We have now found that the base-catalyzed isomerization of glucose and mannose to give fructose can be favorably influenced by using the process of the invention.

Essentially, the present invention comprises a process for the isomerization of glucose and/or mannose in alkaline solution, wherein the solution contains an aryl boric acid. Depending upon the alkali content, the temperature and the amount and nature of the aryl boric acid added, fructose yields of up to and beyond 80% can be obtained.

As the boric acid, there can be used, for example, phenyl boric acid, naphthyl boric acid, alkoxyphenyl boric acids, such as 4-methoxyphenyl boric acid, nitrophenyl boric acids or sulfonated phenyl or naphthyl boric acids. The process can be carried out especially advantageously when the aryl boric acid is a component of an insoluble organic polymer. Such insoluble polymers can be obtained, for example, by polymerizing a vinylphenyl boric acid or a derivative thereof with itself or with styrene or a similar compound or by fixing an aryl boric acid, via a further substituent, on to a reactive carricr material, for example, by fixing a sulfonylphenyl boric acid on to an anion exchanger resin.

The process according to the present invention can be carried out with the use of glucose solutions with a concentration of up to or it is especially advantageous to use 20-25% glucose solutions. Instead of pure glucose, there can also be used appropriate crude starch hydrolyzates or invert sugar solutions from which a part of the fructose has been removed in known manner.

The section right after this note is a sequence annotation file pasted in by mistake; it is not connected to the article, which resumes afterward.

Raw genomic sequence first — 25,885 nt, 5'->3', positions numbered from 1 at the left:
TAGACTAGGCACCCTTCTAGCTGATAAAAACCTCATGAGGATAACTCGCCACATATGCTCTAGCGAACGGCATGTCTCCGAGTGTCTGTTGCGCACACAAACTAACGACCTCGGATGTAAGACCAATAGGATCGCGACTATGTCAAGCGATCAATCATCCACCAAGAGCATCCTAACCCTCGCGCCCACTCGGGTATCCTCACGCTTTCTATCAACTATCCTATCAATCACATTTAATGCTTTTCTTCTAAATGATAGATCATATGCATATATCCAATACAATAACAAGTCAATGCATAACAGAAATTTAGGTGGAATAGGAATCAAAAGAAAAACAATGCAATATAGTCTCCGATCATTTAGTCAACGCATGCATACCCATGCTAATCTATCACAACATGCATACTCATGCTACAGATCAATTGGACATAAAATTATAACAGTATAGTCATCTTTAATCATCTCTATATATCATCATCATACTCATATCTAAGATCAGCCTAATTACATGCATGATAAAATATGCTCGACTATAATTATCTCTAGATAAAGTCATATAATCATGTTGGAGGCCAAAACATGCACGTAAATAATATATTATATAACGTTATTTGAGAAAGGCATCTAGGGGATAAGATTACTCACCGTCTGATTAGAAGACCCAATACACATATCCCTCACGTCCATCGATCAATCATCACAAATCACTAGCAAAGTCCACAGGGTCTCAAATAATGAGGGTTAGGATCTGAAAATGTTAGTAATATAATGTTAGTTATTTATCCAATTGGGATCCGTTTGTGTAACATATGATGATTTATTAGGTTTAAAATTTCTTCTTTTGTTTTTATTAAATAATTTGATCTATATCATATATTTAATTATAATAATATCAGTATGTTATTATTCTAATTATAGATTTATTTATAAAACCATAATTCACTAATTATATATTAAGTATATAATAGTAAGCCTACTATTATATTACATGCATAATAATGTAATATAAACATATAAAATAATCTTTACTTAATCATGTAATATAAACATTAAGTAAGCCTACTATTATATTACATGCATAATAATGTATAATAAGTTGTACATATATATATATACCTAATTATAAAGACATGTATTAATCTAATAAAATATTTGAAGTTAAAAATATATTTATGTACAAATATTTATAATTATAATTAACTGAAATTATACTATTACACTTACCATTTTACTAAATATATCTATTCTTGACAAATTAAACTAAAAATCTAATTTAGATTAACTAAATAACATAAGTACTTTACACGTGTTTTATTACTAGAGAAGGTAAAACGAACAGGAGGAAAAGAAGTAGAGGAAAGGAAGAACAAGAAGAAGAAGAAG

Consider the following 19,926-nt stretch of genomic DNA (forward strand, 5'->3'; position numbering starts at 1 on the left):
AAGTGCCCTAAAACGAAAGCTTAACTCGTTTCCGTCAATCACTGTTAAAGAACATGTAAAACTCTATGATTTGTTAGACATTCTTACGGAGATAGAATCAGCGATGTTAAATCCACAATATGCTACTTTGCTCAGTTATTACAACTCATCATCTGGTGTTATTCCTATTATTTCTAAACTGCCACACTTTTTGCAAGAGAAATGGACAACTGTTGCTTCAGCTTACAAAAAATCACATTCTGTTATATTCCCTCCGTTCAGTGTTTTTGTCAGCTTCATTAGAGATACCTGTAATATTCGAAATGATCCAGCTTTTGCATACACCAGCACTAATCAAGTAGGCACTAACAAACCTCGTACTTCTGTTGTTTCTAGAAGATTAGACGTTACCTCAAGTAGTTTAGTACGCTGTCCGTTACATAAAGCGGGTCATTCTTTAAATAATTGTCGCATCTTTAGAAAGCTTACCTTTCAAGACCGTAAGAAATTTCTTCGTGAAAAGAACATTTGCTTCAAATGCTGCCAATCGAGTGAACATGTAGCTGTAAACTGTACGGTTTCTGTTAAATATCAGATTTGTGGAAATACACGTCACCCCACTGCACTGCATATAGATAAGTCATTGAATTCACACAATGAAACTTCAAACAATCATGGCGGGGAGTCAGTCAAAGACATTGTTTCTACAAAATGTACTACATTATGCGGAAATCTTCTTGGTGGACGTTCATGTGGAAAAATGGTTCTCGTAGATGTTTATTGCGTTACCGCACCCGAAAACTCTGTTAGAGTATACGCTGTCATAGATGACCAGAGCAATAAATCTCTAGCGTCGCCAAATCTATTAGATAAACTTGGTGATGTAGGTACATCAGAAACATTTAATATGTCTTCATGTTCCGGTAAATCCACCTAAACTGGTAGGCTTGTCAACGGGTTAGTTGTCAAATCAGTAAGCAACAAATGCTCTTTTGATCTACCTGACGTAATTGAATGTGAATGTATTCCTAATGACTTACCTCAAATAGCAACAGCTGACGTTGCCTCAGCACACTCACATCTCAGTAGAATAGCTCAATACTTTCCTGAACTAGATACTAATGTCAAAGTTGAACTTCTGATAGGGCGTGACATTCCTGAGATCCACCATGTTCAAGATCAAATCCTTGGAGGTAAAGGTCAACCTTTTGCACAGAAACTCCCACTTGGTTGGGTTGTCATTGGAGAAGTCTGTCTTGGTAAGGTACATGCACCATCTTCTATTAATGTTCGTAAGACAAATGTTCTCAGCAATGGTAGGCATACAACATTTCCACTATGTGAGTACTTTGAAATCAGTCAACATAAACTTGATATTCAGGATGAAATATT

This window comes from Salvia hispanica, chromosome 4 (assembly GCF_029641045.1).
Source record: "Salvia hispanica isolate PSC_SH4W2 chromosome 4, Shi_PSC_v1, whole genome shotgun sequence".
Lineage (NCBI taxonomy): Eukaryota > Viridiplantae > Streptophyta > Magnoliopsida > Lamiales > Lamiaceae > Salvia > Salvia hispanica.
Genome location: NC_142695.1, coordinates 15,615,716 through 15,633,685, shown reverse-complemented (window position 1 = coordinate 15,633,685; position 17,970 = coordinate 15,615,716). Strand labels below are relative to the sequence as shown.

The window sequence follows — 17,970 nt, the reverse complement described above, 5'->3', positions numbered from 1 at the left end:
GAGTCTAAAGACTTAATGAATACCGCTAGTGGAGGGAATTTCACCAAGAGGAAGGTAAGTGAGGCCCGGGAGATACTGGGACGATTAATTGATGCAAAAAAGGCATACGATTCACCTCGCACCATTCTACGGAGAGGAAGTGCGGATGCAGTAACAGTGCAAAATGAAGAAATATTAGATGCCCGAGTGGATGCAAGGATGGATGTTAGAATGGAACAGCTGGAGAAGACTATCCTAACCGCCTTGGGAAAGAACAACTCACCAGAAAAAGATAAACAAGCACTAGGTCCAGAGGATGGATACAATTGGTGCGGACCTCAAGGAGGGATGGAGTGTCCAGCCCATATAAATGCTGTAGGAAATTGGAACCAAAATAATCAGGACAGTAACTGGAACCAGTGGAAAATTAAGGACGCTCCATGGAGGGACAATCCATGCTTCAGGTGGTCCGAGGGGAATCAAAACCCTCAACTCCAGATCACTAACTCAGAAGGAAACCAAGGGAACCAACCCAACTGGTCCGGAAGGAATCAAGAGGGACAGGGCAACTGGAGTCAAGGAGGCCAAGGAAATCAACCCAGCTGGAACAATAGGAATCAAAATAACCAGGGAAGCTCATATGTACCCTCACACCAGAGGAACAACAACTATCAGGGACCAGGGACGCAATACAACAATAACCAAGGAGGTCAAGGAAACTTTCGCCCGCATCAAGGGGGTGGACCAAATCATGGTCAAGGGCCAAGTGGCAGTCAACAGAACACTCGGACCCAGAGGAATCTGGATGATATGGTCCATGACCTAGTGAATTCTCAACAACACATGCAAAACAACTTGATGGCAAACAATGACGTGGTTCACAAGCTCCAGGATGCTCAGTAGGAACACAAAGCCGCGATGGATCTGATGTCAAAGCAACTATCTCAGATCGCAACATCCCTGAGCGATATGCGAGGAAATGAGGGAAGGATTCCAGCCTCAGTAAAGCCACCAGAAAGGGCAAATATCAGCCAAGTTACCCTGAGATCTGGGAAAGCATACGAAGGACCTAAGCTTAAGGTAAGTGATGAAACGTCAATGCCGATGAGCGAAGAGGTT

The reaction temperature used is usually between about 20 and 80C and preferably between and C. In the case of higher temperatures, the decomposition of the fructose and of the aryl boric acids becomes more noticeable as a disturbing side reaction and, at comparatively low temperatures, the rate of the reaction is, as is to be expected, lower so that the reaction is uneconomic.

Since it is a base-catalyzed reaction, the rate of the reaction increases with increasing pH value but, on the other hand, the irreversible decomposition of the fructose is favored by high pH values. Consequently, pH values of between 10 and 14 have proved to be especially favorable because, on the one hand, the rate of formation of the fructose is great enough and, on the other hand, the irreversible decomposition of the fructose formed is not important. pH values between 11 and 12.5 are regarded as being optimal.

Our investigations have shown that, per mole of glucose, the reaction solution should contain about l/2 to 1 mole of aryl boric acid in order to bring about a maximum formation of fructose. When using smaller amounts of aryl boric acid, the yield of fructose is impaired and, when using higher amounts of aryl boric acid, the rate of reaction drops very considerably, which is surprising and which naturally impairs the economy of the process.